Water is an essential resource for all societies. However the methods used for managing, purifying, distributing, and disposing of water varies greatly around the world. This course will cover the history, science, economics and politics of water management. We will review many of the longstanding challenges such as equitable access to improved water sources, and explore more recent debates such as linkages between water use and energy policy. The course is designed to prepare students to work in government agencies, international organizations or the private sector in water related topics.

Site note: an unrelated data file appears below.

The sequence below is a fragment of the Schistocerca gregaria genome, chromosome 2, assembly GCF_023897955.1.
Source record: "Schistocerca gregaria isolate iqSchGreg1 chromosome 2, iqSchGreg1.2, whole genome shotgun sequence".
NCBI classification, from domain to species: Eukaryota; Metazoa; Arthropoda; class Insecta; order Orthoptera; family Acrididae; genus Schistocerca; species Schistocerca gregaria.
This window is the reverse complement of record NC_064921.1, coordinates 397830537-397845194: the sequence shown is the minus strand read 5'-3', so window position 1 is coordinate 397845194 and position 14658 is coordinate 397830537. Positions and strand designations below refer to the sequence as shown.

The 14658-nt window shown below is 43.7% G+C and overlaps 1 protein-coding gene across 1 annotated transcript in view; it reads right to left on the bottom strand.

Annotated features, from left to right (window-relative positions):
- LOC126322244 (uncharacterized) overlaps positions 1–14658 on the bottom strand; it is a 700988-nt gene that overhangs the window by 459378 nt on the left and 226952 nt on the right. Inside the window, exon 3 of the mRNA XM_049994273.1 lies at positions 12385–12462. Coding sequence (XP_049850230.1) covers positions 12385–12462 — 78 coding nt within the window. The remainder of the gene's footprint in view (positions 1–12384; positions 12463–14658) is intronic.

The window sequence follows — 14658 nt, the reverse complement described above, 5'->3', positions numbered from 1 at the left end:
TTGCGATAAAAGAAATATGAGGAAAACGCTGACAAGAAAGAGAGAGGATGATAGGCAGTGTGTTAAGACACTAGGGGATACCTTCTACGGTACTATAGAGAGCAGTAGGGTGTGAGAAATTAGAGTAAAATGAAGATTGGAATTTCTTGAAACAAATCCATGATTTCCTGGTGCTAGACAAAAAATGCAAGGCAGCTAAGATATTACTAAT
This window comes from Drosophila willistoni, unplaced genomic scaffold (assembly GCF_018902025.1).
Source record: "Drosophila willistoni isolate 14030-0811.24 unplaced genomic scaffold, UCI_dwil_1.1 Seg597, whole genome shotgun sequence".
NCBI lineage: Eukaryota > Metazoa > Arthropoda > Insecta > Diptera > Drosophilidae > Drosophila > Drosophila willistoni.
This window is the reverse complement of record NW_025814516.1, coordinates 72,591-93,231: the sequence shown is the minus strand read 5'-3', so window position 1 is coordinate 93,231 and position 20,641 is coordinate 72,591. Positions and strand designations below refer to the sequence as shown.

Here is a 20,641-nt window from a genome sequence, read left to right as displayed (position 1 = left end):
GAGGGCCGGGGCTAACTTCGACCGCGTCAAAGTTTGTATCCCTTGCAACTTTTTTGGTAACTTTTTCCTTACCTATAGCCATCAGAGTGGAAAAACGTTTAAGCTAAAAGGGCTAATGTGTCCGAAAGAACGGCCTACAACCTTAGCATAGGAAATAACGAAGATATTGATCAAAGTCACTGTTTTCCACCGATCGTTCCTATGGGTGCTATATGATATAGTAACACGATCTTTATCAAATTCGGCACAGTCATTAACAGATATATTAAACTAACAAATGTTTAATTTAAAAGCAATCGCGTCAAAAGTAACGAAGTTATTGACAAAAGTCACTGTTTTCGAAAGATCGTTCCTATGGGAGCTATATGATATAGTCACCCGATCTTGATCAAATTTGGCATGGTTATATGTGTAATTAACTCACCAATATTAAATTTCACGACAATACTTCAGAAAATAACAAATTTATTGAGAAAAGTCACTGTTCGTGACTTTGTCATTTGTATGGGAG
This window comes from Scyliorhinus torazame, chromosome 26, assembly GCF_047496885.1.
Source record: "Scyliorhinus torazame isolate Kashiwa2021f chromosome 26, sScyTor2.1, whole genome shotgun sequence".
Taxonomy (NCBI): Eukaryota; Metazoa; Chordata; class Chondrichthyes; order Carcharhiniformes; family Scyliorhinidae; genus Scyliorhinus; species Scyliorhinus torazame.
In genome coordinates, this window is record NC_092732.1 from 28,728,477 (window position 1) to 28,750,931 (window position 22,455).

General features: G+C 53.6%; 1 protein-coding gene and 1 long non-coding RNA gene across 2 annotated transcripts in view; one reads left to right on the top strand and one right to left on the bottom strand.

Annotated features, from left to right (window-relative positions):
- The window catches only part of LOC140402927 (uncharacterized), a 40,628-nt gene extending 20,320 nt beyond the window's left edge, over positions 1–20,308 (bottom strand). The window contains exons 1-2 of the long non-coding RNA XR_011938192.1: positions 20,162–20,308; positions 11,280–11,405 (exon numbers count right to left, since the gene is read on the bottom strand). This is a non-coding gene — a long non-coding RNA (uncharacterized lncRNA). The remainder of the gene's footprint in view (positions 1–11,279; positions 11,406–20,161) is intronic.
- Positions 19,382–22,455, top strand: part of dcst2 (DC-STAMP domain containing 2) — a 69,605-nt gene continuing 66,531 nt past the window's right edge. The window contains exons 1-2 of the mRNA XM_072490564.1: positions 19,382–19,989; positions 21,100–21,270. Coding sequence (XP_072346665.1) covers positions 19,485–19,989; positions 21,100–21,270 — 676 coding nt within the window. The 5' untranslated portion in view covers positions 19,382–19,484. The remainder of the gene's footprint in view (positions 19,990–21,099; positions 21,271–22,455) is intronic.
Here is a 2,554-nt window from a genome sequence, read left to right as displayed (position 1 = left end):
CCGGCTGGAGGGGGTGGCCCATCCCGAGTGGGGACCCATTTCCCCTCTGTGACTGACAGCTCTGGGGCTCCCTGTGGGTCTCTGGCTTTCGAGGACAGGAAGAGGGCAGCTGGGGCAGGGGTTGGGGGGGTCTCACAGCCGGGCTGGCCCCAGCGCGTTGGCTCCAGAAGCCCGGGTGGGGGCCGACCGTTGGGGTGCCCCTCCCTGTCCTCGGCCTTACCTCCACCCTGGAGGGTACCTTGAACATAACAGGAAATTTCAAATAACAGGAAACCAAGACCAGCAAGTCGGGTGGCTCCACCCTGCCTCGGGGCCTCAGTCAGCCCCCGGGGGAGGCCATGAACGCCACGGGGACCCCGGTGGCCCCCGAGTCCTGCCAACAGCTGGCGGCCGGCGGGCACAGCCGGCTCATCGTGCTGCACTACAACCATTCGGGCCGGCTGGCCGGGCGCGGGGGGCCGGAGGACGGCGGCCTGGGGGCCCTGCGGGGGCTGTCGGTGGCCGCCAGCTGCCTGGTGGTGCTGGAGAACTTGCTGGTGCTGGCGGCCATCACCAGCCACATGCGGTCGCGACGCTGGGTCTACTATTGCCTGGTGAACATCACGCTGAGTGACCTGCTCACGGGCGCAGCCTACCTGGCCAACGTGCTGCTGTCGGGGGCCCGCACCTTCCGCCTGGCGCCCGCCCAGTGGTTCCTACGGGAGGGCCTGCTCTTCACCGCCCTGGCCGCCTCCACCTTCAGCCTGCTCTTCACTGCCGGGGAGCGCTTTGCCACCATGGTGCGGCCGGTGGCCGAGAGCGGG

By the end of the course, students should have a firm grasp of the major water challenges confronting communities around the world in both urban and rural contexts. The course will also teach students to analyze quantitative and spatial data sets relevant for water managers. An emphasis will also be placed on written and oral communication. Those who complete the course should be prepared to collaborate with other water specialists including hydrologists, civil engineers, ecologists or economists. Students should also understand the role that planners may have in constructing technologically appropriate and environmentally sensitive solutions to water related problems.